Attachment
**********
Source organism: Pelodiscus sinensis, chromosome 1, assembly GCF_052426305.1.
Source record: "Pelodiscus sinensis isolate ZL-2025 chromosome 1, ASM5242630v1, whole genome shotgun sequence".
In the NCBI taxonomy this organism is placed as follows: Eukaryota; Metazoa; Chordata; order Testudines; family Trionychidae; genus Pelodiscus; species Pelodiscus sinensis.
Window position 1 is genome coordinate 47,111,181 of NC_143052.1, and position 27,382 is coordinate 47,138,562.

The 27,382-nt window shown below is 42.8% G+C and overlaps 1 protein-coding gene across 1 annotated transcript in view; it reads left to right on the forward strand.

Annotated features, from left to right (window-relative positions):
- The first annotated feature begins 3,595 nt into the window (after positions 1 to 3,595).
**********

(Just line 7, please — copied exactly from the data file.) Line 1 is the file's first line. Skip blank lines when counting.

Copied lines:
- The first annotated feature begins 3,595 nt into the window (after positions 1 to 3,595).